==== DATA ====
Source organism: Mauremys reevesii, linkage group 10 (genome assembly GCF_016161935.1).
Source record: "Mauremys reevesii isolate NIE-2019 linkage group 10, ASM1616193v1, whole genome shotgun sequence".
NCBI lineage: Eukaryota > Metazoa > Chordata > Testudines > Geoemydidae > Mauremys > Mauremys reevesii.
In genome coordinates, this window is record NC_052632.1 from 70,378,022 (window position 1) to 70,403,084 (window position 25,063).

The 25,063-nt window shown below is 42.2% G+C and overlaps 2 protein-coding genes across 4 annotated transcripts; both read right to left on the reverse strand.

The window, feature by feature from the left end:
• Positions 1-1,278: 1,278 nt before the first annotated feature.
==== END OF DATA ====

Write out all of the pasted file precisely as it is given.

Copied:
Source organism: Mauremys reevesii, linkage group 10 (genome assembly GCF_016161935.1).
Source record: "Mauremys reevesii isolate NIE-2019 linkage group 10, ASM1616193v1, whole genome shotgun sequence".
NCBI lineage: Eukaryota > Metazoa > Chordata > Testudines > Geoemydidae > Mauremys > Mauremys reevesii.
In genome coordinates, this window is record NC_052632.1 from 70,378,022 (window position 1) to 70,403,084 (window position 25,063).

The 25,063-nt window shown below is 42.2% G+C and overlaps 2 protein-coding genes across 4 annotated transcripts; both read right to left on the reverse strand.

The window, feature by feature from the left end:
• Positions 1-1,278: 1,278 nt before the first annotated feature.